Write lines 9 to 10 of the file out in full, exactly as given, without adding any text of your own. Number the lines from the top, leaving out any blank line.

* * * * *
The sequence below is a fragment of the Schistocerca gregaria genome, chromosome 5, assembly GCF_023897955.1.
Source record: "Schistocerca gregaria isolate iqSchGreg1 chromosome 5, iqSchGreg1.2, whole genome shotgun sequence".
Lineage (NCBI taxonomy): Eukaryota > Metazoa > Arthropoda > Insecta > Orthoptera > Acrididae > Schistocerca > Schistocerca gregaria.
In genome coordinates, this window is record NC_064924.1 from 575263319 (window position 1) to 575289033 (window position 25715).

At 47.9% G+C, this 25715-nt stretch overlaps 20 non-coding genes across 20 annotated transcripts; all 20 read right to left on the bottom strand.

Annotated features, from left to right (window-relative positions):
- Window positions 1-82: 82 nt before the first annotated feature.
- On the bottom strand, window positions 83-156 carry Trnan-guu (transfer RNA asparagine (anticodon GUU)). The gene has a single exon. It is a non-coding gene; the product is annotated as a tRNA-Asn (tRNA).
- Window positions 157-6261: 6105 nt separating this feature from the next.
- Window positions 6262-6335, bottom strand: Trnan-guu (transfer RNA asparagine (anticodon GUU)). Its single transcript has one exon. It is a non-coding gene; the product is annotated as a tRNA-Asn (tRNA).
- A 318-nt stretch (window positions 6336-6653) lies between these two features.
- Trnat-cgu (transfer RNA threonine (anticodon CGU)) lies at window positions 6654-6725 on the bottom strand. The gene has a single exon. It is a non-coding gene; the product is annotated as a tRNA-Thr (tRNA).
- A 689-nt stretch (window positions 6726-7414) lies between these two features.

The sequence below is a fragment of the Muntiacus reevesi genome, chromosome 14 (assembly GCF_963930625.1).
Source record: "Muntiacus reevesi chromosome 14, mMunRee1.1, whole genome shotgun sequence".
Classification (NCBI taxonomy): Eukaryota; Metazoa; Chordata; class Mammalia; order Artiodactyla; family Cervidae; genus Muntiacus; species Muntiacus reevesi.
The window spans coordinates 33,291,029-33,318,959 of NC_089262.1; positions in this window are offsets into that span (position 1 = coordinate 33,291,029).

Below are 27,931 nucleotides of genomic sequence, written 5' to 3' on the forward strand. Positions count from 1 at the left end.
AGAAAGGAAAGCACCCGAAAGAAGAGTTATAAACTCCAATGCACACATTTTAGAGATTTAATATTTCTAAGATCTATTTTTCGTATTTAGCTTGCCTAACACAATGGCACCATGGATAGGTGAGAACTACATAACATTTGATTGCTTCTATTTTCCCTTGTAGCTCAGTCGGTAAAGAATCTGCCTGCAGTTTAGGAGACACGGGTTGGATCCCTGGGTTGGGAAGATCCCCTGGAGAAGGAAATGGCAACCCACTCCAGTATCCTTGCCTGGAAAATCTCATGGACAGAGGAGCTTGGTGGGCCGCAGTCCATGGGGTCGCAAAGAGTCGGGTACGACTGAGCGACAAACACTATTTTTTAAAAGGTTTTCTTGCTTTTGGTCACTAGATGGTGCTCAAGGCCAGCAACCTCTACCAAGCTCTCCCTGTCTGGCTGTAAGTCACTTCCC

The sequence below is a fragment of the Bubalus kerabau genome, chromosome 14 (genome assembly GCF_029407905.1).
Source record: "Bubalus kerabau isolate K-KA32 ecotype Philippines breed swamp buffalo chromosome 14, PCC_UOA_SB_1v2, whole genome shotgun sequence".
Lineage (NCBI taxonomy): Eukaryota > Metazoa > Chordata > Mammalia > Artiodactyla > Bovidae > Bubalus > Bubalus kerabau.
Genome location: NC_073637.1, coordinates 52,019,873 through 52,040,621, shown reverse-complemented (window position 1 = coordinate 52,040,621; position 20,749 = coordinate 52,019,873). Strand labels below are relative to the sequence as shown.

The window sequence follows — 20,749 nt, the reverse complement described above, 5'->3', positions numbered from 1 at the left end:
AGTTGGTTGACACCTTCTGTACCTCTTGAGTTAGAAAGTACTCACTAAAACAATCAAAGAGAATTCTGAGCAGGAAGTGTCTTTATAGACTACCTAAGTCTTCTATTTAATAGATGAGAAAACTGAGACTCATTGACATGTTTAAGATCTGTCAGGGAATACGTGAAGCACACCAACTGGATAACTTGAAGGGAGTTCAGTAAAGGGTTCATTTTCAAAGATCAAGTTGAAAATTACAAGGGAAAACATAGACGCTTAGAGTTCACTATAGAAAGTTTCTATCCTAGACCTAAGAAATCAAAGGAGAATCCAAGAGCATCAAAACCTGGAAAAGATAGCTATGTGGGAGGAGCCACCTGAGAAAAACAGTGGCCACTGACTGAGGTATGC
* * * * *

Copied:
- Window positions 157-6261: 6105 nt separating this feature from the next.
- Window positions 6262-6335, bottom strand: Trnan-guu (transfer RNA asparagine (anticodon GUU)). Its single transcript has one exon. It is a non-coding gene; the product is annotated as a tRNA-Asn (tRNA).